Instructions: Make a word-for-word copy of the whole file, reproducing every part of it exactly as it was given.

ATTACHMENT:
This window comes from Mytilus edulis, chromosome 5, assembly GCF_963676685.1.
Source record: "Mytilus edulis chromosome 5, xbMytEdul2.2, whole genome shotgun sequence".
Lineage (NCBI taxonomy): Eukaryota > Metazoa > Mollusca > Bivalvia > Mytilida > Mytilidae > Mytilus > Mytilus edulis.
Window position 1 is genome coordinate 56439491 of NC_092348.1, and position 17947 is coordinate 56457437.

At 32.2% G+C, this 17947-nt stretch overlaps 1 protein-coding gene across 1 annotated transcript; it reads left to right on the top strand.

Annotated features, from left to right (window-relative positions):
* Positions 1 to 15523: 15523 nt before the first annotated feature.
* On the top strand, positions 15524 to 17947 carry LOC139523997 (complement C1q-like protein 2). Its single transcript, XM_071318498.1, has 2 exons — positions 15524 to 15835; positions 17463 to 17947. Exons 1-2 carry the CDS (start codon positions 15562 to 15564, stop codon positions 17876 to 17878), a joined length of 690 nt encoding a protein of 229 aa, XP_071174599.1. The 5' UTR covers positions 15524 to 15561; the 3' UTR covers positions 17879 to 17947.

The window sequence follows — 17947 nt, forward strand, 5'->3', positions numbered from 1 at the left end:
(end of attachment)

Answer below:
This window comes from Mytilus edulis, chromosome 5, assembly GCF_963676685.1.
Source record: "Mytilus edulis chromosome 5, xbMytEdul2.2, whole genome shotgun sequence".
Lineage (NCBI taxonomy): Eukaryota > Metazoa > Mollusca > Bivalvia > Mytilida > Mytilidae > Mytilus > Mytilus edulis.
Window position 1 is genome coordinate 56439491 of NC_092348.1, and position 17947 is coordinate 56457437.

At 32.2% G+C, this 17947-nt stretch overlaps 1 protein-coding gene across 1 annotated transcript; it reads left to right on the top strand.

Annotated features, from left to right (window-relative positions):
* Positions 1 to 15523: 15523 nt before the first annotated feature.
* On the top strand, positions 15524 to 17947 carry LOC139523997 (complement C1q-like protein 2). Its single transcript, XM_071318498.1, has 2 exons — positions 15524 to 15835; positions 17463 to 17947. Exons 1-2 carry the CDS (start codon positions 15562 to 15564, stop codon positions 17876 to 17878), a joined length of 690 nt encoding a protein of 229 aa, XP_071174599.1. The 5' UTR covers positions 15524 to 15561; the 3' UTR covers positions 17879 to 17947.

The window sequence follows — 17947 nt, forward strand, 5'->3', positions numbered from 1 at the left end: